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May Advocate 2017

THE ADVOCATE V O L . 7 5 P A R T 3 M A Y 2 0 1 7 343 slope guarding the peak, Palmer and his party finally slew his great white whale and reached the summit. They returned to camp after 15 hours climbing the mountain, retiring to a “night of that sound, death-like slumber, which only the mountaineer can know”.7 In his climbing career Palmer made some 50 first ascents, extensively exploring the Rocky and Selkirk Mountains.8 Mount Palmer (3019 m), near Mount Sir Sandford, is named for him. The British Columbia Mountaineering Club Lawyers have played a prominent role in the history and development of the British Columbia Mountaineering Club (“BCMC”), founded in October 1907 as the Vancouver Mountaineering Club, and given its present name in March 1909.9 In its early days, the BCMC was particularly known for its explorations and summer camps on the west side of what became Garibaldi Provincial Park in 1927, after persistent lobbying by the club, its offshoots the Vancouver Natural History Society, the ACC (Vancouver Section), and others. The BCMC continues to be the largest and most active such club in British Columbia. From its start, the BCMC was an egalitarian organization, welcoming mountaineers from both sexes and all walks of life. In his 1957 article, “Early Days of the BCMC”, founding member Fred Mills noted the wide variety of occupations: “two lawyers, two land surveyors, three salesman, two railwaymen, two exporters, two nurses, seven stenographers, one meteorologist, three printers, one postman, one civil engineer, one cigar-maker, one piano tuner, two real estate men, all gentlemen and gentlewomen”.10 One of the two BCMC founding lawyers was Leslie Cleland Ford (1867 Sydney, Australia—1952 Vancouver), who worked at several law firms, as both a solicitor and barrister, ending his career in the office of the Official Administrator.11 He served as president of the BCMC from 1922 to 1924 and honorary president from 1933 to his death. His story of the 1913–1920 struggle to preserve what became Garibaldi Provincial Park was found amongst his papers after his death, and was published in the club’s 50th anniversary publication.12 The other one referred to may have been Rey Agler Sargent (1890 California— 1975 West Vancouver), who joined the BCMC at age 17 in its first year. Sargent was called to the bar in 1920 and served as a County Court judge from 1944 to 1965. Sargent grew up near Lower Lonsdale in North Vancouver and has a park in Upper Lonsdale (at 21st Street) named after him. In 1967 he was Commissioner of the Inquiry into Invasion of Privacy, commonly known as the “Bugging Inquiry”, arising from a vicious war between unions. A 1990 Advocate article remembered him as “one of a group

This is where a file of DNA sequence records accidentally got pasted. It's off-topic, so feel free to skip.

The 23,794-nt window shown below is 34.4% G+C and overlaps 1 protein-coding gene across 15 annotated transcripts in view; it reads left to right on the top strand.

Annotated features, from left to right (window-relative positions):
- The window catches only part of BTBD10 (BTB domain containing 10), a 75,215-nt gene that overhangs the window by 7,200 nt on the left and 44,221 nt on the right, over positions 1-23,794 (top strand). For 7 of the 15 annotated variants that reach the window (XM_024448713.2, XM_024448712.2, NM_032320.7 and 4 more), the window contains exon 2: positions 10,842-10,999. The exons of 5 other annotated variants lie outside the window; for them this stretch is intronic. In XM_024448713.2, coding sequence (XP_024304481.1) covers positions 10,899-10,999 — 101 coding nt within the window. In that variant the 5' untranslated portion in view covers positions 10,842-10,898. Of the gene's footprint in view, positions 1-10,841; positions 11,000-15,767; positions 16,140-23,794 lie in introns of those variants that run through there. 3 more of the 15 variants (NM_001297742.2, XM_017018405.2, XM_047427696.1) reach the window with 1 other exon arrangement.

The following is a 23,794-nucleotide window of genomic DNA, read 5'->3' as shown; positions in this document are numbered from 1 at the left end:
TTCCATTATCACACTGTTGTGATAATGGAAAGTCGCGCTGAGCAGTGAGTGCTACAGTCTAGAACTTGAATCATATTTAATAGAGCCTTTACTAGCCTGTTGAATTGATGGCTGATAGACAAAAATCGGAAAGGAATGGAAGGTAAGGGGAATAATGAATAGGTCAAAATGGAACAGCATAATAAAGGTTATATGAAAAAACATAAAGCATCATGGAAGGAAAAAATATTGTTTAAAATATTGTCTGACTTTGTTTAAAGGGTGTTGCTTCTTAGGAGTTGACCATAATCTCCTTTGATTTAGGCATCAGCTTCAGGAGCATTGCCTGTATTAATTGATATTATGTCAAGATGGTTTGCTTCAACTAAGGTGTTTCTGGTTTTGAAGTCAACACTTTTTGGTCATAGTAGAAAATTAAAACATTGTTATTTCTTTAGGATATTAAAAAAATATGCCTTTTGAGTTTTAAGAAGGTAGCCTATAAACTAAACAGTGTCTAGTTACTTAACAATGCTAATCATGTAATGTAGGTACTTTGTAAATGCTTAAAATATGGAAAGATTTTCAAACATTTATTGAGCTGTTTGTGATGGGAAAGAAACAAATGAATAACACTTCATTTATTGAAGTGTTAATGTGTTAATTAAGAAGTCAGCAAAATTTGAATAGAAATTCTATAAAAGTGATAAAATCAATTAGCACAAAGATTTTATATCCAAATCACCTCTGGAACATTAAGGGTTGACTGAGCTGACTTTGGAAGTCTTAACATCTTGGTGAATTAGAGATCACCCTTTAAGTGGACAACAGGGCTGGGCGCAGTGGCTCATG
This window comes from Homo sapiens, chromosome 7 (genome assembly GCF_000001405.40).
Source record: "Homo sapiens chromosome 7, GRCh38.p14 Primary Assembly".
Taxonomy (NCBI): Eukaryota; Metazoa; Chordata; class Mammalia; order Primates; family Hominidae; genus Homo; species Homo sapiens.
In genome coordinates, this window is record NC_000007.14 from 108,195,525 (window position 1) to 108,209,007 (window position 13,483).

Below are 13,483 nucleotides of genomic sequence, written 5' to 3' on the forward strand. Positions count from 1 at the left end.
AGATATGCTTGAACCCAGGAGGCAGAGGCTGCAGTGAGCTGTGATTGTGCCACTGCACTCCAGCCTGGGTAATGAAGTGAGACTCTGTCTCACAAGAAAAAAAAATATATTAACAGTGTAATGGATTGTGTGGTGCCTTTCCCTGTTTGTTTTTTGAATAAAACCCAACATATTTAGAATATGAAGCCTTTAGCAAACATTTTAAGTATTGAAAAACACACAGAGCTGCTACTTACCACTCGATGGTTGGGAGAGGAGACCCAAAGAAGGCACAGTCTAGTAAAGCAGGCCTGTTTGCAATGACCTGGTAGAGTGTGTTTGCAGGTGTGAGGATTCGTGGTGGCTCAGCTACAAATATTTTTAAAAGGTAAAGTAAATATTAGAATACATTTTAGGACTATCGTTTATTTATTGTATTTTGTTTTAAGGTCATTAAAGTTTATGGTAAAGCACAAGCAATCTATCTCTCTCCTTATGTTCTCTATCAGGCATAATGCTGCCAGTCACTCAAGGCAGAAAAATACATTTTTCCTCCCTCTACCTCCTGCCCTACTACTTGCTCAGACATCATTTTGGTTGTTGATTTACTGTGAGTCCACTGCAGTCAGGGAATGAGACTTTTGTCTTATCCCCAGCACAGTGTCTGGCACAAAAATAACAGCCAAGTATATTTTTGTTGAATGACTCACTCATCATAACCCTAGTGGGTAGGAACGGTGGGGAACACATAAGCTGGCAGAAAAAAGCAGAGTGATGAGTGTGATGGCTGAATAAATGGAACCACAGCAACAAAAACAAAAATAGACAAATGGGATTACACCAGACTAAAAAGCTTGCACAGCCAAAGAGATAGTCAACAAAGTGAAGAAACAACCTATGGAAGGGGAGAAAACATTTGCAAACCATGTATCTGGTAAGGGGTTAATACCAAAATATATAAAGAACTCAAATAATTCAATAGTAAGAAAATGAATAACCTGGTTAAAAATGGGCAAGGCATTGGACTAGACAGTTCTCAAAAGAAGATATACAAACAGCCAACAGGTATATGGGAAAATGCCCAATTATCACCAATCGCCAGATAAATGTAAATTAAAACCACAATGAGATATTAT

May Advocate 2017
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